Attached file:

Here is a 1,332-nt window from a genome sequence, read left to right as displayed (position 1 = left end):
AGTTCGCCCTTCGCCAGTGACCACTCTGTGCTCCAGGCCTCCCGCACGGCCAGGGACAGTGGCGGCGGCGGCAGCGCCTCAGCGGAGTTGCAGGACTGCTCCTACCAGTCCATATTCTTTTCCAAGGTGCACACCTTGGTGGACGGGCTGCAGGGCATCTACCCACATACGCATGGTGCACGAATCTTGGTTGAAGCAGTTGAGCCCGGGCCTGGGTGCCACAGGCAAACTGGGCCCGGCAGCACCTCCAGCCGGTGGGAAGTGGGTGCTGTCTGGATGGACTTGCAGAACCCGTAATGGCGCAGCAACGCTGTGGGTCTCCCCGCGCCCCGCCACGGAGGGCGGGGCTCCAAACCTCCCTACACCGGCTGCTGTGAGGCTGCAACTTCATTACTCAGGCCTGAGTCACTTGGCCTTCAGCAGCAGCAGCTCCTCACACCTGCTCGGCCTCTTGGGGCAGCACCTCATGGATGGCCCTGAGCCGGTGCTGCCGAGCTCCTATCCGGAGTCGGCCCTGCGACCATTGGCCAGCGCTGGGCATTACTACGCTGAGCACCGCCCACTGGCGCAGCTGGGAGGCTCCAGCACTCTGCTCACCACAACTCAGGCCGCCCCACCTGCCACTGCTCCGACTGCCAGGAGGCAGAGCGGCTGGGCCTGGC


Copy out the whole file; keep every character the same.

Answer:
Here is a 1,332-nt window from a genome sequence, read left to right as displayed (position 1 = left end):
AGTTCGCCCTTCGCCAGTGACCACTCTGTGCTCCAGGCCTCCCGCACGGCCAGGGACAGTGGCGGCGGCGGCAGCGCCTCAGCGGAGTTGCAGGACTGCTCCTACCAGTCCATATTCTTTTCCAAGGTGCACACCTTGGTGGACGGGCTGCAGGGCATCTACCCACATACGCATGGTGCACGAATCTTGGTTGAAGCAGTTGAGCCCGGGCCTGGGTGCCACAGGCAAACTGGGCCCGGCAGCACCTCCAGCCGGTGGGAAGTGGGTGCTGTCTGGATGGACTTGCAGAACCCGTAATGGCGCAGCAACGCTGTGGGTCTCCCCGCGCCCCGCCACGGAGGGCGGGGCTCCAAACCTCCCTACACCGGCTGCTGTGAGGCTGCAACTTCATTACTCAGGCCTGAGTCACTTGGCCTTCAGCAGCAGCAGCTCCTCACACCTGCTCGGCCTCTTGGGGCAGCACCTCATGGATGGCCCTGAGCCGGTGCTGCCGAGCTCCTATCCGGAGTCGGCCCTGCGACCATTGGCCAGCGCTGGGCATTACTACGCTGAGCACCGCCCACTGGCGCAGCTGGGAGGCTCCAGCACTCTGCTCACCACAACTCAGGCCGCCCCACCTGCCACTGCTCCGACTGCCAGGAGGCAGAGCGGCTGGGCCTGGC